Skip to main content

Honey Cap Pattern Soon Available.


Autumn is my favorite time of the year. I love the chilly mornings and clear evenings, but at the same time I enjoy the last warm rays of sunshine during the days. I love wearing scarfs, hats and thick woolen jumpers, but it also feels sad to pack away all the summer clothes. Autumn is bittersweet, and while I love the weather and the colors of the nature, it also marks the shift from easy summer days to a long and dark winter time.

Today was the first time it felt like autumn. It was really foggy in the morning when I left for work and I needed to search for a hat for the first time after the warm summer. The Honey cap was the first one I found. I finished this hat on the last day of April, but didn't get to use it more than a few times since last May was exceptionally warm. So I was happy to find it and wear it, because I really like it.

After work I started to transcribe my somewhat messy notes which are scribbled over several pieces of wrinkly paper into a more readable and understandable form. I will publish the pattern soon, maybe already tomorrow, so you can also knit your own Honey cap.

And speaking of patterns: I'm also writing down the patterns for the Peacoat sweater and Cumulus Humilis mittens as I promised. They should be available soon as well. At the moment I'm putting all my extra time and effort into Magnus's sweater because I'd really like to get it done, but as soon as it's ready I promise I'll finish the patterns.


Comments

Popular posts from this blog

Salut Chéri! Beret Pattern.

Here is the pattern for the berets I've knitted. The name for the beret is from the t-shirt I was wearing when I took the project photos of the first beret for Ravelry. I thought the name suited the beret, since it's quite classical take on the hat that has become the icon of everything French. Happy knitting!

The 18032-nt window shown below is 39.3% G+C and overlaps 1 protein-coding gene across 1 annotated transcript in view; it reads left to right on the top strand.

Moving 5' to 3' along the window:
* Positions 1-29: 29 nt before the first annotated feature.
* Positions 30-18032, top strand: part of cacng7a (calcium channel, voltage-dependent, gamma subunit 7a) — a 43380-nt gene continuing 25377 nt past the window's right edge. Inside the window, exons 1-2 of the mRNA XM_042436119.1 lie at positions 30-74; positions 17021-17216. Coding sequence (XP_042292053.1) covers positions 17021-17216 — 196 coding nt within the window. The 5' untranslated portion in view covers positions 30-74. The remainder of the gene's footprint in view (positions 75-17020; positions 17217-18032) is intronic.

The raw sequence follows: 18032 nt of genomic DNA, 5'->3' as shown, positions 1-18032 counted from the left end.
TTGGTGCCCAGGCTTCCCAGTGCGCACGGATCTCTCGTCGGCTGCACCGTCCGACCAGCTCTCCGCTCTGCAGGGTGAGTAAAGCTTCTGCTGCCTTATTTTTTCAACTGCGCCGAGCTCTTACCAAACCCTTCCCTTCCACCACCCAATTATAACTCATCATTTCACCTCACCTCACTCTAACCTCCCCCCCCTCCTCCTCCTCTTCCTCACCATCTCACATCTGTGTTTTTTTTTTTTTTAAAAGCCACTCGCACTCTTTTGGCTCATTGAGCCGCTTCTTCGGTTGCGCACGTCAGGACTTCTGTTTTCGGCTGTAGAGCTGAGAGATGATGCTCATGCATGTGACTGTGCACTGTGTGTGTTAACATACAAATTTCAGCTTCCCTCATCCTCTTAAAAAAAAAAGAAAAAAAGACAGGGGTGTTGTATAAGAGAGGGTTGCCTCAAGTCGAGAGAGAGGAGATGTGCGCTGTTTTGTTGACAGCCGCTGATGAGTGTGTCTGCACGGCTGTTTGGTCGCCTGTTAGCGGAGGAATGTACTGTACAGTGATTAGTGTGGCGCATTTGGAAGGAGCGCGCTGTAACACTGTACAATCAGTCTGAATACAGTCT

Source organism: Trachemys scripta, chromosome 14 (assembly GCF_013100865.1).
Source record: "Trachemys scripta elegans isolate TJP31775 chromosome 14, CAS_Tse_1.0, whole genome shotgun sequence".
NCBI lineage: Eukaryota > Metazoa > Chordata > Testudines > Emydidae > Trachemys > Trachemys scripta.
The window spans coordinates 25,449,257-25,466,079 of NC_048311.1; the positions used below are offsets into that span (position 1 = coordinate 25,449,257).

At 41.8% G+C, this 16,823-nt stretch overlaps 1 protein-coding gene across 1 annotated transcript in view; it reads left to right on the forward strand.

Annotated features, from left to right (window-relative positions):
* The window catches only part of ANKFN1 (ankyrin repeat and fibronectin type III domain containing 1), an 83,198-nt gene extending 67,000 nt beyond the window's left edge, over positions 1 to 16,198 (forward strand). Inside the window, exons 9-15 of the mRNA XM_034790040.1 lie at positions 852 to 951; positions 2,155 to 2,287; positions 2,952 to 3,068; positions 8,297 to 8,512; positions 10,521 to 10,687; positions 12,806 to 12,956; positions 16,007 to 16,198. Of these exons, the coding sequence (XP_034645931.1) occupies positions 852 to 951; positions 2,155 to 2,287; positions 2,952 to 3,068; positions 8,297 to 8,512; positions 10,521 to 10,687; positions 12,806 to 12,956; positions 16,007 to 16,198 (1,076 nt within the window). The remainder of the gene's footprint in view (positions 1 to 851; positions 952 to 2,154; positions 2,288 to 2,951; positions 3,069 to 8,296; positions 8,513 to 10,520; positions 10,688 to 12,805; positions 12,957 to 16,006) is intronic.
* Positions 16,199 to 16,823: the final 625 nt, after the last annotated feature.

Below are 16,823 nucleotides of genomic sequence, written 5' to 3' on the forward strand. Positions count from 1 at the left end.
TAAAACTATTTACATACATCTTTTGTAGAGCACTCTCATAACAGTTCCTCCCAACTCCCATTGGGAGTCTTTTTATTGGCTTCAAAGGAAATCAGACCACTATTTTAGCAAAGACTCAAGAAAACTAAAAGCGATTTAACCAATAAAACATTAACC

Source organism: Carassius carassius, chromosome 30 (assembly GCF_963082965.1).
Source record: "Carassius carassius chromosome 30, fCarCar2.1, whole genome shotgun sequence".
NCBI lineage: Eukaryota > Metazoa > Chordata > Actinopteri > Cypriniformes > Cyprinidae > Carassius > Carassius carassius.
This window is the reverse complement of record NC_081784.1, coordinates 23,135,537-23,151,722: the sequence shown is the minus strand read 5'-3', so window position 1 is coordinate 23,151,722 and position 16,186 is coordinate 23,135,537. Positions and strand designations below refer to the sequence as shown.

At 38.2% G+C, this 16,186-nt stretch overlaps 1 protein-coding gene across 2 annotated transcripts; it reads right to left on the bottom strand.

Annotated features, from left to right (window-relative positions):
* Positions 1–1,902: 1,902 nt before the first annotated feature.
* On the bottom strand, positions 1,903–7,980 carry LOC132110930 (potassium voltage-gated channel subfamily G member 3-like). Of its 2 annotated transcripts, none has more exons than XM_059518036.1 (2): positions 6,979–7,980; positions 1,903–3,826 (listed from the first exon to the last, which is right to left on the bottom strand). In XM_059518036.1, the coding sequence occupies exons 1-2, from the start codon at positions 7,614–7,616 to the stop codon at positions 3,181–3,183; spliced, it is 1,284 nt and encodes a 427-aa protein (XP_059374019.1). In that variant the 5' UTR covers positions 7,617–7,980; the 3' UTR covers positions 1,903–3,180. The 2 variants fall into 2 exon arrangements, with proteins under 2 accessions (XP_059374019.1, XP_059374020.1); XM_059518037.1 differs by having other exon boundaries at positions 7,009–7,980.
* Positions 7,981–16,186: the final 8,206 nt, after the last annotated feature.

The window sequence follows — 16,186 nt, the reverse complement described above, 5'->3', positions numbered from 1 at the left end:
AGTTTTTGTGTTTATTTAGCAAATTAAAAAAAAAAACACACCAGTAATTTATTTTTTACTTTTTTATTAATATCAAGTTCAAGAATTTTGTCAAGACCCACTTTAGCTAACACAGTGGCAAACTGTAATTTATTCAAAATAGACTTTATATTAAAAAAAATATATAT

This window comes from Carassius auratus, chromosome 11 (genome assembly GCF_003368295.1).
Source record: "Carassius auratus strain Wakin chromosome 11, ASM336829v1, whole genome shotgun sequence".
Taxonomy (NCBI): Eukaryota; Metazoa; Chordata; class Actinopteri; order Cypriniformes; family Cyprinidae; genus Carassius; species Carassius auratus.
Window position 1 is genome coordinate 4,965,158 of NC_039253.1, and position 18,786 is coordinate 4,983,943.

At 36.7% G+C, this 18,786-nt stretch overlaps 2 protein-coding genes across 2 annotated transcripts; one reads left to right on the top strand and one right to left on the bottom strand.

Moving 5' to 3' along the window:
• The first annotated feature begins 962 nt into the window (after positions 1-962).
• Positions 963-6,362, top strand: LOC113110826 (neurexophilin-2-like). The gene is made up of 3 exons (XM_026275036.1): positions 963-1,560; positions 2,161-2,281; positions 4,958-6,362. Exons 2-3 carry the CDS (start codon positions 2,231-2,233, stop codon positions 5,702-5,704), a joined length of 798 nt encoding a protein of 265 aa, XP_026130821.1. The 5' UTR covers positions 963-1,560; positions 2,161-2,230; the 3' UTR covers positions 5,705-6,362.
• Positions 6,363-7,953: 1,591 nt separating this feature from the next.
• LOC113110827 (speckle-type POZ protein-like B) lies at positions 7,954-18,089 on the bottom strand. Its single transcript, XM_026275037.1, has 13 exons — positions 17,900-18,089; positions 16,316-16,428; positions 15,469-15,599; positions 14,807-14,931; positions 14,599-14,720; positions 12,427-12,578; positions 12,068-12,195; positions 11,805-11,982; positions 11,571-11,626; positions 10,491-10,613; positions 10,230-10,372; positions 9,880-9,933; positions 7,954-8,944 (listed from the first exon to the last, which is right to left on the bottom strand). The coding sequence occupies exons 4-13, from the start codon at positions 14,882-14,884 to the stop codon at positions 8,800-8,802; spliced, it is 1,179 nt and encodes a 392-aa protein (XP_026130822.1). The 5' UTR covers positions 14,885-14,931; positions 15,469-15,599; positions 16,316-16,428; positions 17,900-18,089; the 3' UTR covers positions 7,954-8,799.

(By Far) The Easiest Way to K4Tog.

I have published earlier a post on an easy way to k4tog - knit 4 stitches together - which is an essential stitch in my Cloud mitten pattern. As you might already know it is a bit challenging especially with 2.5 mm bamboo needles that not only have sharp tips but are bendy and especially prone to snapping. Stubborn as I am, I wasn't going to give up and change the design just to make it easier to knit. So I came up with the idea of using a tiny crochet hook to pull the working stitch through other three. 
I was planning to use this same method when knitting the second pair of Cloud mittens, but alas, I couldn't find the hook anywhere. I seem to have misplaced it and I just can't remember where I put it... And as you know I don't crochet often so the second smallest hook I had was size 3.5 mm which didn't work for this purpose for obvious reasons. 
So I was back to square one trying to figure out how to do the k4tog in an easy way when I got the idea of reversing t…

Cloud Mittens - the Pattern part 1.

This is so long overdue, but I have now finally managed to write down the pattern for the Cloud mittens. Here it is, my Christmas present to all you guys! Enjoy!
CLOUD MITTENS
(Here is the link to the pattern on Ravelry)

You need: 125 m or 135 yards of DK weight yarn (blue sample knit with Novita Wool, 100% wool, 135 m/ 50g) 125 m or 135 yards of sport weight yarn for the lining (blue sample: Garnstudio Drops Baby Alpaca Silk, 70% alpaca, 30% silk, 167 m/ 50 g) 
Needles: a set of 2.5 mm (US 1 1/2) DPNs or circular needles if you prefer Magic Loop method like me
Gauge: 16 stitches and 22 rows = 5 cm (2 inches)


To fit an average woman hand
Intermediate knitting skills required